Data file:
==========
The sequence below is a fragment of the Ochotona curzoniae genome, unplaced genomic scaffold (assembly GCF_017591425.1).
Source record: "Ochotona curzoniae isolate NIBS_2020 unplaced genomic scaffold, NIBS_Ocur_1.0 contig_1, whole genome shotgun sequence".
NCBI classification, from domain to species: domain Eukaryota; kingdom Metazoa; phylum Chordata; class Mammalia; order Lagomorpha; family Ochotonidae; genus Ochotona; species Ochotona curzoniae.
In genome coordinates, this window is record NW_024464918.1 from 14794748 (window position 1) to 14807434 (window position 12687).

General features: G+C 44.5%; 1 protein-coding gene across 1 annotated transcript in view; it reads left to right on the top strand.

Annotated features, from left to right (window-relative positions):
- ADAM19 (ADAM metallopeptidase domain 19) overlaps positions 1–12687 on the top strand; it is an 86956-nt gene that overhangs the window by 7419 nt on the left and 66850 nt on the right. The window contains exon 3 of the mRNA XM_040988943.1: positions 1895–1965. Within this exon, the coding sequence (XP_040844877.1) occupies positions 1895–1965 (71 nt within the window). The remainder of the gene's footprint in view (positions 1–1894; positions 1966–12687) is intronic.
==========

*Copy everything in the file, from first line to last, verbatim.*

The sequence below is a fragment of the Ochotona curzoniae genome, unplaced genomic scaffold (assembly GCF_017591425.1).
Source record: "Ochotona curzoniae isolate NIBS_2020 unplaced genomic scaffold, NIBS_Ocur_1.0 contig_1, whole genome shotgun sequence".
NCBI classification, from domain to species: domain Eukaryota; kingdom Metazoa; phylum Chordata; class Mammalia; order Lagomorpha; family Ochotonidae; genus Ochotona; species Ochotona curzoniae.
In genome coordinates, this window is record NW_024464918.1 from 14794748 (window position 1) to 14807434 (window position 12687).

General features: G+C 44.5%; 1 protein-coding gene across 1 annotated transcript in view; it reads left to right on the top strand.

Annotated features, from left to right (window-relative positions):
- ADAM19 (ADAM metallopeptidase domain 19) overlaps positions 1–12687 on the top strand; it is an 86956-nt gene that overhangs the window by 7419 nt on the left and 66850 nt on the right. The window contains exon 3 of the mRNA XM_040988943.1: positions 1895–1965. Within this exon, the coding sequence (XP_040844877.1) occupies positions 1895–1965 (71 nt within the window). The remainder of the gene's footprint in view (positions 1–1894; positions 1966–12687) is intronic.